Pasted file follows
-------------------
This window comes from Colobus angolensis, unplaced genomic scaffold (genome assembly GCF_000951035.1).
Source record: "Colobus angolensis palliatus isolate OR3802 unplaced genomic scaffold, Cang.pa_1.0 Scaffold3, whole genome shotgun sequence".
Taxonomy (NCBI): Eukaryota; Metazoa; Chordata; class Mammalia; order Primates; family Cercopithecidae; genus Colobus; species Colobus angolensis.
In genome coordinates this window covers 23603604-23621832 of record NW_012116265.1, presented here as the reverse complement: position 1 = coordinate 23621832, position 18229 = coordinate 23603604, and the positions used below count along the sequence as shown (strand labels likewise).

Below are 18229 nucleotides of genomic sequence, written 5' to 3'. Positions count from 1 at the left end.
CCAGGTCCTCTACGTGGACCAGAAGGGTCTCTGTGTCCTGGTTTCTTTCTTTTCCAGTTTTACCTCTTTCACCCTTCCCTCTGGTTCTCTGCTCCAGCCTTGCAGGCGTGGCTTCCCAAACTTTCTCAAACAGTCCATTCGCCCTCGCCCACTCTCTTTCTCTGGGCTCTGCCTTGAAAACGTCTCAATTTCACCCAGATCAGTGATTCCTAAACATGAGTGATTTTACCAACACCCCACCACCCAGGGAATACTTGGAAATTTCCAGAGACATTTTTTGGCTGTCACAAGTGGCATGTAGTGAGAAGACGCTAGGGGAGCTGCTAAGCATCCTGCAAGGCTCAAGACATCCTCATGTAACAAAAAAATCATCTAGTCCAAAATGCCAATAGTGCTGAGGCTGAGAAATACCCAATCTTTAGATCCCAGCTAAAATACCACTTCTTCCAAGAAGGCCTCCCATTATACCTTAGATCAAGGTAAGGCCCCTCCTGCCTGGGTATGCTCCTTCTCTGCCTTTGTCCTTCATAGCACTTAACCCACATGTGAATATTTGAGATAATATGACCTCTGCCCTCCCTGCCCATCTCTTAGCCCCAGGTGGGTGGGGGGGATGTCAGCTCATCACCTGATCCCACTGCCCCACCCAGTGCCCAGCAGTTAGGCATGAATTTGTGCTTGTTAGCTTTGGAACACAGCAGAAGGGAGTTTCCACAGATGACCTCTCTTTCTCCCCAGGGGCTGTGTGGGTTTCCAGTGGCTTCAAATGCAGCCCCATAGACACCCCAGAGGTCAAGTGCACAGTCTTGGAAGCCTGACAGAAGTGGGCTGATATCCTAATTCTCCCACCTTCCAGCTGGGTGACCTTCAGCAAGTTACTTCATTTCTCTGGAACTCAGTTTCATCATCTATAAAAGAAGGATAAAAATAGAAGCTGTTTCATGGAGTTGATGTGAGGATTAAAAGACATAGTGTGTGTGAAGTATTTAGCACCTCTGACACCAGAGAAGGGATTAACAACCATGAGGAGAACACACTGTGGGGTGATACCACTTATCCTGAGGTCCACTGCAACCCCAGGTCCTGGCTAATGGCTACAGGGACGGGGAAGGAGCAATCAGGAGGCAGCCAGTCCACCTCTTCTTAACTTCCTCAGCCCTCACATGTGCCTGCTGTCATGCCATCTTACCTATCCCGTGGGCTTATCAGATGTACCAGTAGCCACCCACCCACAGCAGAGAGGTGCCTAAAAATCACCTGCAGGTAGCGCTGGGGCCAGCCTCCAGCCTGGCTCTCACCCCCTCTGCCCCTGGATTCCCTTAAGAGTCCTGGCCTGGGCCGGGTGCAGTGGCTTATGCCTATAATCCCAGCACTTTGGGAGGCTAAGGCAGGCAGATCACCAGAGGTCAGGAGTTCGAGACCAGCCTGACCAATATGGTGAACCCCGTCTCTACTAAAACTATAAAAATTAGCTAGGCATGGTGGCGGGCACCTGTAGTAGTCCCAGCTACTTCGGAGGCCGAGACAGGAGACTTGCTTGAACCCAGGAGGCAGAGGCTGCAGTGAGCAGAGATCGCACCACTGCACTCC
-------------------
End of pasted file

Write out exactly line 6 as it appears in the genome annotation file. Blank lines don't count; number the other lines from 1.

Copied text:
CCAGGTCCTCTACGTGGACCAGAAGGGTCTCTGTGTCCTGGTTTCTTTCTTTTCCAGTTTTACCTCTTTCACCCTTCCCTCTGGTTCTCTGCTCCAGCCTTGCAGGCGTGGCTTCCCAAACTTTCTCAAACAGTCCATTCGCCCTCGCCCACTCTCTTTCTCTGGGCTCTGCCTTGAAAACGTCTCAATTTCACCCAGATCAGTGATTCCTAAACATGAGTGATTTTACCAACACCCCACCACCCAGGGAATACTTGGAAATTTCCAGAGACATTTTTTGGCTGTCACAAGTGGCATGTAGTGAGAAGACGCTAGGGGAGCTGCTAAGCATCCTGCAAGGCTCAAGACATCCTCATGTAACAAAAAAATCATCTAGTCCAAAATGCCAATAGTGCTGAGGCTGAGAAATACCCAATCTTTAGATCCCAGCTAAAATACCACTTCTTCCAAGAAGGCCTCCCATTATACCTTAGATCAAGGTAAGGCCCCTCCTGCCTGGGTATGCTCCTTCTCTGCCTTTGTCCTTCATAGCACTTAACCCACATGTGAATATTTGAGATAATATGACCTCTGCCCTCCCTGCCCATCTCTTAGCCCCAGGTGGGTGGGGGGGATGTCAGCTCATCACCTGATCCCACTGCCCCACCCAGTGCCCAGCAGTTAGGCATGAATTTGTGCTTGTTAGCTTTGGAACACAGCAGAAGGGAGTTTCCACAGATGACCTCTCTTTCTCCCCAGGGGCTGTGTGGGTTTCCAGTGGCTTCAAATGCAGCCCCATAGACACCCCAGAGGTCAAGTGCACAGTCTTGGAAGCCTGACAGAAGTGGGCTGATATCCTAATTCTCCCACCTTCCAGCTGGGTGACCTTCAGCAAGTTACTTCATTTCTCTGGAACTCAGTTTCATCATCTATAAAAGAAGGATAAAAATAGAAGCTGTTTCATGGAGTTGATGTGAGGATTAAAAGACATAGTGTGTGTGAAGTATTTAGCACCTCTGACACCAGAGAAGGGATTAACAACCATGAGGAGAACACACTGTGGGGTGATACCACTTATCCTGAGGTCCACTGCAACCCCAGGTCCTGGCTAATGGCTACAGGGACGGGGAAGGAGCAATCAGGAGGCAGCCAGTCCACCTCTTCTTAACTTCCTCAGCCCTCACATGTGCCTGCTGTCATGCCATCTTACCTATCCCGTGGGCTTATCAGATGTACCAGTAGCCACCCACCCACAGCAGAGAGGTGCCTAAAAATCACCTGCAGGTAGCGCTGGGGCCAGCCTCCAGCCTGGCTCTCACCCCCTCTGCCCCTGGATTCCCTTAAGAGTCCTGGCCTGGGCCGGGTGCAGTGGCTTATGCCTATAATCCCAGCACTTTGGGAGGCTAAGGCAGGCAGATCACCAGAGGTCAGGAGTTCGAGACCAGCCTGACCAATATGGTGAACCCCGTCTCTACTAAAACTATAAAAATTAGCTAGGCATGGTGGCGGGCACCTGTAGTAGTCCCAGCTACTTCGGAGGCCGAGACAGGAGACTTGCTTGAACCCAGGAGGCAGAGGCTGCAGTGAGCAGAGATCGCACCACTGCACTCC